Celebrity adultery is a hot topic these days—the rumors concerning Manny Pacquiao and Krista Ranillo barely had time to cool before news of Tiger Woods’ multiple infidelities was flying through cyberspace. Add to this Hayden Kho’s repeated infidelities and alleged suicide attempt , and you have tons of fodder for the tabloids and net chatrooms. Gossip blogs like have even taken to countdowns of the pro-golfer’s alleged mistresses; the most recent tally racking up to an ominous 13. Still, the most unsettling thing about Woods’ scandal—aside from the daily public humiliation his wife must be facing—is how indiscriminate the alleged affairs seem to be. Waitresses, club promoters, and adult-film stars are noted among the shuffle of women who have come forward or been outed as extramarital companions of the World No. 1 golfer. The big question is this: could any man (including yours) with so long a list of sexual partners be a mere Casanova—or is he already considered a sex addict?



Is it lust or is it addiction?
Malyn Cristobal, a family counselor from the Living Free Foundation, offers an explanation for this phenomenon.

“[These men’s] struggle mirrors those of people suffering from addiction to alcohol, drugs, shopping, relationships, food, sex or love. Addicts have a pathological relationship with a substance or event despite adverse consequences. In all cases, the addict may wish to stop yet repeatedly fails to do so resulting to consequences like: losing relationships, getting arrested, problems in the workplace, financial troubles, low self-esteem, a loss of interest in things (except his addiction) and a feeling of despair. This is the nature of the addictive behavior. In [a particular patient’s] case, he knows that what he’s doing will not do him good but he can’t stop. It’s not because he’s a bad person or someone who is preoccupied with sex, but because he thinks sex will fill the void he feels.  It will do so temporarily (a “quick fix”) but the void will remain.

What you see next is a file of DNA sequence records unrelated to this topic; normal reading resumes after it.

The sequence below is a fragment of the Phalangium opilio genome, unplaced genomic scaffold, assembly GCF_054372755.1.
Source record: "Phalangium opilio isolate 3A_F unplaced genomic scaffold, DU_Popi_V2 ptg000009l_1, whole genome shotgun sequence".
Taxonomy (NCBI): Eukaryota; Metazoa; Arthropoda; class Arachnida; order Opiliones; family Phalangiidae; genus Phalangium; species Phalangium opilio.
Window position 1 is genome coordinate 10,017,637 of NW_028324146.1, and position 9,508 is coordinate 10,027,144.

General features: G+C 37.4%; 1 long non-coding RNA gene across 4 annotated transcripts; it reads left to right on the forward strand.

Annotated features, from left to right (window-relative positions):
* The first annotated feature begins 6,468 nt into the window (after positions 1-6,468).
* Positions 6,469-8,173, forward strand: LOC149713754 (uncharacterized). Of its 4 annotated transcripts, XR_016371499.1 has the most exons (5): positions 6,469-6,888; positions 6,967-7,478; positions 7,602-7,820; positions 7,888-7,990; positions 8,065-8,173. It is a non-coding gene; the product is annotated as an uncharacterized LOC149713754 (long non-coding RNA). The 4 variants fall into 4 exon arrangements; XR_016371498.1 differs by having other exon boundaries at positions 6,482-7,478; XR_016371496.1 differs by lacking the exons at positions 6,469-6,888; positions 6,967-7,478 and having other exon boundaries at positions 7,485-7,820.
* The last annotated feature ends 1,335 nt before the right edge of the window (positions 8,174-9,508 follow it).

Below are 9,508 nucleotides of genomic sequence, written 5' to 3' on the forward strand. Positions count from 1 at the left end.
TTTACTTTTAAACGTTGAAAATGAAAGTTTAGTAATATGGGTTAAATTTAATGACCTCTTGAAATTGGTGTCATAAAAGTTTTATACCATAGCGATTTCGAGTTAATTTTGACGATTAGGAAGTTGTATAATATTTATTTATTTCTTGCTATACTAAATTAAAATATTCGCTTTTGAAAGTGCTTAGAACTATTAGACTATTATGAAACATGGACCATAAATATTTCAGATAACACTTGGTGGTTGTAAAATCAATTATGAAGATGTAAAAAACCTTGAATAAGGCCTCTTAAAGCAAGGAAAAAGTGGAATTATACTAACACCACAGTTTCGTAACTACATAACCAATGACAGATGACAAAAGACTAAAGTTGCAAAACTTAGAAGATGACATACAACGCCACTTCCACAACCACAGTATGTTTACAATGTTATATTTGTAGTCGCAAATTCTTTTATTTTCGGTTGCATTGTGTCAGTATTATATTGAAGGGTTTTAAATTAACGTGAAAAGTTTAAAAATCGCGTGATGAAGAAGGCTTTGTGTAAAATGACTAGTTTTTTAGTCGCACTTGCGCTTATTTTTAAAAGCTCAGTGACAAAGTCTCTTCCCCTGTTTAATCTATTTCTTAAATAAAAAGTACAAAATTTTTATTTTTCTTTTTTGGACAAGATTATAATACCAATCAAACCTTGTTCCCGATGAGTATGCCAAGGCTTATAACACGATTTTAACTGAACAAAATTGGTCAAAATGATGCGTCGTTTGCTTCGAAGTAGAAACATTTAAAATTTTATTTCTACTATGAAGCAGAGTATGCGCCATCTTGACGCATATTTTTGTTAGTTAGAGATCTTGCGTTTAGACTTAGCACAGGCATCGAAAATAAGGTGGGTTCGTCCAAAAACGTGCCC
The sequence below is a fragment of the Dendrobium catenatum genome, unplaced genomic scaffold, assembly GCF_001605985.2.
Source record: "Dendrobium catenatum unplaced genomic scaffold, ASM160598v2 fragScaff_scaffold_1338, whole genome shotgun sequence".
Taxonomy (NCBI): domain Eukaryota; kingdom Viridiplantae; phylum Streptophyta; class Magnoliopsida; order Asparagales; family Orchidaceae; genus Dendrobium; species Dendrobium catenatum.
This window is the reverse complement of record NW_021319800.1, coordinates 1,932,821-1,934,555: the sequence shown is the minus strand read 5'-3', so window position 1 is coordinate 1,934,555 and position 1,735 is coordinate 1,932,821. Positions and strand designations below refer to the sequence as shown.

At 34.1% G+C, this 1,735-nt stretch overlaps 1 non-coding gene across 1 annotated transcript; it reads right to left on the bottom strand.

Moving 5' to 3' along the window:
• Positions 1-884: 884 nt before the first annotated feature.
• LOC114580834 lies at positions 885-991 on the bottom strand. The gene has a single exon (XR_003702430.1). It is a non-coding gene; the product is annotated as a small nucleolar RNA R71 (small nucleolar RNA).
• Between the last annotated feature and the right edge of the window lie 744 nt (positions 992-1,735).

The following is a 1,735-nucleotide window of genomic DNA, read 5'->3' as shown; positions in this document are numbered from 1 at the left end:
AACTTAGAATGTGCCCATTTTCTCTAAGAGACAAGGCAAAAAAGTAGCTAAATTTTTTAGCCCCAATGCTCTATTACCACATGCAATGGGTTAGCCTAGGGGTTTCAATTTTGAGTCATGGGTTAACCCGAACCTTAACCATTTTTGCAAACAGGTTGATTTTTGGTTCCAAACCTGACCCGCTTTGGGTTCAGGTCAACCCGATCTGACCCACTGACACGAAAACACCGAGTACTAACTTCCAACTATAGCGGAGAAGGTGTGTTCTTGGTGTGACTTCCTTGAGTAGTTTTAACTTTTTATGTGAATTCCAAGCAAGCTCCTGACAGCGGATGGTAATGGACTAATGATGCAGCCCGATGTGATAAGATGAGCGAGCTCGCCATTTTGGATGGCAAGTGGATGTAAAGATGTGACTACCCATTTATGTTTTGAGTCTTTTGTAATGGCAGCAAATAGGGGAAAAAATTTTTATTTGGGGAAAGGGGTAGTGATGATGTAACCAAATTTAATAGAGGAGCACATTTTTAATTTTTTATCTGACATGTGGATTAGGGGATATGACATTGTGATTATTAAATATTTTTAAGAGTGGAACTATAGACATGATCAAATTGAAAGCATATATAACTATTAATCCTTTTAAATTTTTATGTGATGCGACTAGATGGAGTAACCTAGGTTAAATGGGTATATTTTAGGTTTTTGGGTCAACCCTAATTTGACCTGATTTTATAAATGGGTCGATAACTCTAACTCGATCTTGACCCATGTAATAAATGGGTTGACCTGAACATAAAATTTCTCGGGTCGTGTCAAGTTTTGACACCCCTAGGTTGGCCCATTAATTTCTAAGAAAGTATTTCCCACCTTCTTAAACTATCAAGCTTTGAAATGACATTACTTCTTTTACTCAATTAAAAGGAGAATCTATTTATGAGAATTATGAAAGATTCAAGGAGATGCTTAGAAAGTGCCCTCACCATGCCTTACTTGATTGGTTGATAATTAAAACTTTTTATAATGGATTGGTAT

“Sex and love addicts use sex to answer a need which is never actually lust but a need for love, attention, relief from stress, or validation. Sometimes, what makes it addictive is the excitement, the planning and the illusion of being in control, not the sex act itself. It becomes a preoccupation that creates a pattern of behavior including the rituals, that leads to acting out—in the form of flirting, surfing the Net, pornography, masturbating, or all of it, which is what [the addict calls] his addictive cycle.

“Sex and love addiction, like all other addictions, requires a commitment to recovery. Efforts towards recovery require consistency, vigilance and steadfastness.”

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It’s not just men who are susceptible to this syndrome. If you—or someone you love—suffers from an excessive desire for sex, here are twelve questions to ask yourself:

Do you suspect your partner could be a sex addict? Do any of the traits in the quiz seem familiar? Share your experiences. Leave a comment below or talk it up with other GIRLTalkers on our forum!


(Photo courtesy of Plusverde on

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